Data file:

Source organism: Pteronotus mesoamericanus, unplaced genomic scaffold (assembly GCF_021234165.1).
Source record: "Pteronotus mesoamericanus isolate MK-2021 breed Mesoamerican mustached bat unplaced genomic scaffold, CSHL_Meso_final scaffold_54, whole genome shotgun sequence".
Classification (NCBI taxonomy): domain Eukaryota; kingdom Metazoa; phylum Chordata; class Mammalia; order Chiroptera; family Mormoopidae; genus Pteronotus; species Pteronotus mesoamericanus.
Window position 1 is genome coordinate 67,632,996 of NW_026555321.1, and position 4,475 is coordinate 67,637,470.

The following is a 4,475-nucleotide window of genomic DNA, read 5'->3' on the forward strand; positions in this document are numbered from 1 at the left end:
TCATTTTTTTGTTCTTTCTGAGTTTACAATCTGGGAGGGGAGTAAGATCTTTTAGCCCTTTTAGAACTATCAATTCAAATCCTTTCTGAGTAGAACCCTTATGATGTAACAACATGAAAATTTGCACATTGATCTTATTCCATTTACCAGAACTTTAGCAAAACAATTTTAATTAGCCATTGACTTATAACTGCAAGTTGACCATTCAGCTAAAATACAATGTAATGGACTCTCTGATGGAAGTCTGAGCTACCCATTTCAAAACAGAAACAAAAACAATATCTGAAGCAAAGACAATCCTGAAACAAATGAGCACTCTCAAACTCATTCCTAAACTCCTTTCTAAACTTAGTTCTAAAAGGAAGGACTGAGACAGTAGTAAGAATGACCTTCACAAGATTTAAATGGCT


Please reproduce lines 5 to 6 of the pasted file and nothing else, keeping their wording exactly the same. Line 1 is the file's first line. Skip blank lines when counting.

The following is a 4,475-nucleotide window of genomic DNA, read 5'->3' on the forward strand; positions in this document are numbered from 1 at the left end:
TCATTTTTTTGTTCTTTCTGAGTTTACAATCTGGGAGGGGAGTAAGATCTTTTAGCCCTTTTAGAACTATCAATTCAAATCCTTTCTGAGTAGAACCCTTATGATGTAACAACATGAAAATTTGCACATTGATCTTATTCCATTTACCAGAACTTTAGCAAAACAATTTTAATTAGCCATTGACTTATAACTGCAAGTTGACCATTCAGCTAAAATACAATGTAATGGACTCTCTGATGGAAGTCTGAGCTACCCATTTCAAAACAGAAACAAAAACAATATCTGAAGCAAAGACAATCCTGAAACAAATGAGCACTCTCAAACTCATTCCTAAACTCCTTTCTAAACTTAGTTCTAAAAGGAAGGACTGAGACAGTAGTAAGAATGACCTTCACAAGATTTAAATGGCT